Sometimes our pasts affect our present day in unexpected ways. Without knowing it, our regrets and past disappointments might be influencing our present day relationships, careers and general life contentment. This can be hurting you more than you know.

Try this: hold your face in its current position and go check out your expression in the mirror. (Seriously. Go look. I’ll wait right here).

What do you see? This is how you are presenting yourself to the world. Are you projecting “Hey, lovely day! I’m loving life!“ or “Stay away from me! You’re about to screw me, aren’t you?” How would you respond to the face you see in front of you?

Now: pretend it’s your best day ever. Think of a particularly wonderful experience you’ve had – a glorious day that was a highlight of your life. Feel any different? Now – go look at your face. Notice anything different? If so, consider how people might treat either version of yourself. Can you see how happy-looking people generate a whole lot more help and a whole lot less negativity in their lives?

If you’ve been carrying around the past – consciously or unconsciously – and would like to stop doing so, there is good news. You can overcome your past by focusing on what you do in the present. Here’s how:

1. Practice being happier in the here and now.

Set a timer to go off once per hour. Every time you hear the buzzer, pause, smile and think of the best day you’ve ever had. Hold yourself in that space for a minute.

Look for other regular cues that occur in your life that can act as triggers for you to practice being content. For example, anytime you’re at a stoplight. Anything there’s a commercial on TV. Every time the dog needs to go out. Every time you check your email.

2. Identify sources of irritation – and choose to respond differently.

What are the things that tick you off? Can you change them into triggers for warm friendly feelings? For example, if you find yourself getting irritated with passive-aggressive postal clerks or with cashiers that seem to be moving in slow motion, then ‘waiting in line’ might be a good time for you to re-purpose. Upon finding yourself in an unavoidable queue, rather than seething,“Oh no! I’m wasting time standing here in this godforsaken line at the mercy of a petty bureaucrat abusing their power! I’ll never get this twenty minutes back!” try something completely different: “Oh goody. A line! I can smile, meditate, imagine I’m in my favorite place in the world or reliving my Best Day Ever! Yay! A line! I can’t do anything to shorten it but I can make it as pleasant as possible.” To the extent you can take pleasure in the 'now' moment, in just being, you will feel much better.

3. Analyze the source of the negativity you carry from the past.

Do some digging: ask yourself what’s really going on. No doubt you’ve got good reason.

Maybe you’ve been burned in the past. Okay: that was then, this is now. How can you let it go? Is there someone you need to forgive? Do you need to forgive yourself? Is there a lesson you can take from the experience? What can you do to let it go? Can you rewrite the story? Let it go. Move on. Press the re-set button.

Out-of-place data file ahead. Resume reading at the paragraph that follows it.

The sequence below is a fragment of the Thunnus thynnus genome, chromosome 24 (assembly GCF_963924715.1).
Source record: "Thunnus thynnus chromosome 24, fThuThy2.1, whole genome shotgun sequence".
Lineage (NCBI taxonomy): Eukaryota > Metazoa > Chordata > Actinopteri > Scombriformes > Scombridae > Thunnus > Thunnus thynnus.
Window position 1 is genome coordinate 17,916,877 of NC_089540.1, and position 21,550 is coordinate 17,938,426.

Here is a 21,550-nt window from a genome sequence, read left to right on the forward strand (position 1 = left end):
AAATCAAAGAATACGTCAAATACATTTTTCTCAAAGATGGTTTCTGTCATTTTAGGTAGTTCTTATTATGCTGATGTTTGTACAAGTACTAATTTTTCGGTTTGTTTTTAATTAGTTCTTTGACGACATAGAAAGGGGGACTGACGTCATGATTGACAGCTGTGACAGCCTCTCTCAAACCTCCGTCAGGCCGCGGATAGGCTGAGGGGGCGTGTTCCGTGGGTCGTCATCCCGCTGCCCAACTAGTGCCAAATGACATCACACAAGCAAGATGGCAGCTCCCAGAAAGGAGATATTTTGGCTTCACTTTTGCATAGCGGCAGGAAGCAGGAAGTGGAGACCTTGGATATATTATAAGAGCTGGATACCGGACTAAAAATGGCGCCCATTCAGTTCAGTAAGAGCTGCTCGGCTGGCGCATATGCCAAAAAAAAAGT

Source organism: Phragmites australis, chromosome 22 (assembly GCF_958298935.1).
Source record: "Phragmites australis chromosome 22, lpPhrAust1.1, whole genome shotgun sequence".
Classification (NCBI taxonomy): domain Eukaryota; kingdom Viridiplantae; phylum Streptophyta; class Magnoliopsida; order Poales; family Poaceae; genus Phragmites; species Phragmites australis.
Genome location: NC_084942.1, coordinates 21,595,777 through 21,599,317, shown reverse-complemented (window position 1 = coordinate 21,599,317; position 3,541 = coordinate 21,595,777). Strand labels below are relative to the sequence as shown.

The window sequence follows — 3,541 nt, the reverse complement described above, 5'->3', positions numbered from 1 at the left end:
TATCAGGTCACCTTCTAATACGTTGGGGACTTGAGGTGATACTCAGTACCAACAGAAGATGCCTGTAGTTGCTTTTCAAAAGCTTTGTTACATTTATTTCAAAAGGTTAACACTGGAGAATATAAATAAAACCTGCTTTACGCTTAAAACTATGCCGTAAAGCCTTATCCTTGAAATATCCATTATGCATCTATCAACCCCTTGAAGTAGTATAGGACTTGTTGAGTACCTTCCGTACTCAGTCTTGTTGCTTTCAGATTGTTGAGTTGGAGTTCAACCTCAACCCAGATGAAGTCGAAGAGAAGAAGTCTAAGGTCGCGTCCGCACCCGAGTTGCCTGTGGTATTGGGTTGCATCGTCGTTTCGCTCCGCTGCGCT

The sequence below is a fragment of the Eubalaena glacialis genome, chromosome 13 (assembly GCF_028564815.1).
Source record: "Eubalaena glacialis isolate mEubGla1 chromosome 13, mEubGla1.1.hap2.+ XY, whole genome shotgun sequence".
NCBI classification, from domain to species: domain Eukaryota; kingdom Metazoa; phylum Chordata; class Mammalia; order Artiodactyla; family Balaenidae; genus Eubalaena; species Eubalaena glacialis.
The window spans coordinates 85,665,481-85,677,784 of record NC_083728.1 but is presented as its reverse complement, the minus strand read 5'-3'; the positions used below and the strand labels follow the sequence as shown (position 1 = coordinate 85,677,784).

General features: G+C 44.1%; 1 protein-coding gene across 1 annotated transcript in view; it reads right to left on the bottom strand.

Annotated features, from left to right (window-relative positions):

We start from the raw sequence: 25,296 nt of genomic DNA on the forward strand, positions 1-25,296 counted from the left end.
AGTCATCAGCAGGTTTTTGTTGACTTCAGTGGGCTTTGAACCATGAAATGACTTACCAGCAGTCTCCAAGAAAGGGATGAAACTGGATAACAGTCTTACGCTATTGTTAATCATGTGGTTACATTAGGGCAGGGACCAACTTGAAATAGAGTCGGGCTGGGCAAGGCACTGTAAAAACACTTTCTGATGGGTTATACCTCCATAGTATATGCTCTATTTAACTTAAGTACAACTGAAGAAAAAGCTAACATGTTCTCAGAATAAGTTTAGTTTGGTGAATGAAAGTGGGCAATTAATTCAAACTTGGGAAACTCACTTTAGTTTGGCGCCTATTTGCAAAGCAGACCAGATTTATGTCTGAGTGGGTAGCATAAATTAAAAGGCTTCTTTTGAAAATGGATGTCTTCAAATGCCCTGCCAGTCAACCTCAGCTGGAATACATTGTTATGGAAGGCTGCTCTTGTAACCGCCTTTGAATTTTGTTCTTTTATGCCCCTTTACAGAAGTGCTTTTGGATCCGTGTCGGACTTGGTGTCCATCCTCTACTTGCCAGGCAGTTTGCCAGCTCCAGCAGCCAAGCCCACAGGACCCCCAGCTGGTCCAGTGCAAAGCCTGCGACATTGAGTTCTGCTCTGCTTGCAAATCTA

Maybe you’re dealing with some challenges that are spilling over into every waking hour. Ask: is there a way to compartmentalize? Can you devote a portion of the day to dealing with those issues but leave the rest of the day free?

It’s a habit that’s grown and permeated your life: doesn’t matter when it started or how it grew. Now that you’ve recognized it, you have the opportunity to develop a different habit if you so desire. What is it you really want?

4. Rewrite history.

There is more than one way to view negative incidents in your past.

Studies show that one of the best ways to increase happiness is to literally rewrite those life stories that cause you pain. We’ll talk about this technique in more detail in an upcoming post but for now, you can think of it as being your own spin doctor. Take a past disappointment and ask if there’s a more positive way to look at it: You didn’t get fired, you left an uncomfortable job for an opportunity to be more creative. Your co-workers didn’t hate you – they were just intimidated by your many talents and couldn’t keep up with your energy.

5. Monitor your thinking.

When you notice yourself dwelling on past regrets or disappointments, stop yourself by gently shifting your attention to something more positive. Avoid beating yourself up – there’s no need for name calling. Just realize “Oops – I’m thinking about something that isn’t helpful” and shift to more pleasant thoughts or – better yet—focus on what you’re doing at the time.

Activity: This week, monitor your thoughts. If negative incidents in your past come up, try one (or more) of the techniques above.

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Author's Bio: 

Liisa Kyle, Ph.D. is the go-to coach for smart, creative people who want to overcome challenges, get organized, get things done and get more out of life (

Liisa Kyle is also an internationally published writer/editor/photographer as well as author of books including "Get Over It: Overcome Regret, Disappointment and Past Mistakes"(

If you are a creative person with too many ideas and too much to do, check out her other helpful articles here: